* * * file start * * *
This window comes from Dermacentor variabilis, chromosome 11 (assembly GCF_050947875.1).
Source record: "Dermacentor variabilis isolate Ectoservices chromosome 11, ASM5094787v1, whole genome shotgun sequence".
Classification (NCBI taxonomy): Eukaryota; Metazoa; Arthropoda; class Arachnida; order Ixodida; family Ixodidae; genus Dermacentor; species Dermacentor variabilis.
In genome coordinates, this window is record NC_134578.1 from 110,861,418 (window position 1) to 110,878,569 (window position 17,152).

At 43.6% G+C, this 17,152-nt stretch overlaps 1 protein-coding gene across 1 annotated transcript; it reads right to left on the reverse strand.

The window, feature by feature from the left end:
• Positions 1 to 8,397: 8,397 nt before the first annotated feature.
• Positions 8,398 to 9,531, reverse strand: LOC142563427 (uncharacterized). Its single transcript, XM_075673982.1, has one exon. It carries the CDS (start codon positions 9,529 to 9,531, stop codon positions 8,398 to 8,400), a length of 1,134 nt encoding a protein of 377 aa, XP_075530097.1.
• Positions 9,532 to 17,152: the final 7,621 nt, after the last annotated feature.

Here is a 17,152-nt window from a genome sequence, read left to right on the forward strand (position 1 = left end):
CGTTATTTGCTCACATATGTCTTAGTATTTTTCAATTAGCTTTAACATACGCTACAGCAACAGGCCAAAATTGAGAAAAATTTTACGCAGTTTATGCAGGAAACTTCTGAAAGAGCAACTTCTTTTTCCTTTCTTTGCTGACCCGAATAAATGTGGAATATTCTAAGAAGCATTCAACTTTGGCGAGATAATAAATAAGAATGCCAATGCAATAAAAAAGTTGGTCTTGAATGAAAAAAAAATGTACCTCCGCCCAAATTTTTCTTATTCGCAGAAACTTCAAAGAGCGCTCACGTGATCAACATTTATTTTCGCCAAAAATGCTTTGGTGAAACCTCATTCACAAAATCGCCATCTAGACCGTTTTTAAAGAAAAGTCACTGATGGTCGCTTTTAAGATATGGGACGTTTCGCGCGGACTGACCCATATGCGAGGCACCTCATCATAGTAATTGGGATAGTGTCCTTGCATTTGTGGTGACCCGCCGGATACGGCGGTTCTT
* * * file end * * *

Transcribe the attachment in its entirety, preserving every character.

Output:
This window comes from Dermacentor variabilis, chromosome 11 (assembly GCF_050947875.1).
Source record: "Dermacentor variabilis isolate Ectoservices chromosome 11, ASM5094787v1, whole genome shotgun sequence".
Classification (NCBI taxonomy): Eukaryota; Metazoa; Arthropoda; class Arachnida; order Ixodida; family Ixodidae; genus Dermacentor; species Dermacentor variabilis.
In genome coordinates, this window is record NC_134578.1 from 110,861,418 (window position 1) to 110,878,569 (window position 17,152).

At 43.6% G+C, this 17,152-nt stretch overlaps 1 protein-coding gene across 1 annotated transcript; it reads right to left on the reverse strand.

The window, feature by feature from the left end:
• Positions 1 to 8,397: 8,397 nt before the first annotated feature.
• Positions 8,398 to 9,531, reverse strand: LOC142563427 (uncharacterized). Its single transcript, XM_075673982.1, has one exon. It carries the CDS (start codon positions 9,529 to 9,531, stop codon positions 8,398 to 8,400), a length of 1,134 nt encoding a protein of 377 aa, XP_075530097.1.
• Positions 9,532 to 17,152: the final 7,621 nt, after the last annotated feature.

Here is a 17,152-nt window from a genome sequence, read left to right on the forward strand (position 1 = left end):
CGTTATTTGCTCACATATGTCTTAGTATTTTTCAATTAGCTTTAACATACGCTACAGCAACAGGCCAAAATTGAGAAAAATTTTACGCAGTTTATGCAGGAAACTTCTGAAAGAGCAACTTCTTTTTCCTTTCTTTGCTGACCCGAATAAATGTGGAATATTCTAAGAAGCATTCAACTTTGGCGAGATAATAAATAAGAATGCCAATGCAATAAAAAAGTTGGTCTTGAATGAAAAAAAAATGTACCTCCGCCCAAATTTTTCTTATTCGCAGAAACTTCAAAGAGCGCTCACGTGATCAACATTTATTTTCGCCAAAAATGCTTTGGTGAAACCTCATTCACAAAATCGCCATCTAGACCGTTTTTAAAGAAAAGTCACTGATGGTCGCTTTTAAGATATGGGACGTTTCGCGCGGACTGACCCATATGCGAGGCACCTCATCATAGTAATTGGGATAGTGTCCTTGCATTTGTGGTGACCCGCCGGATACGGCGGTTCTT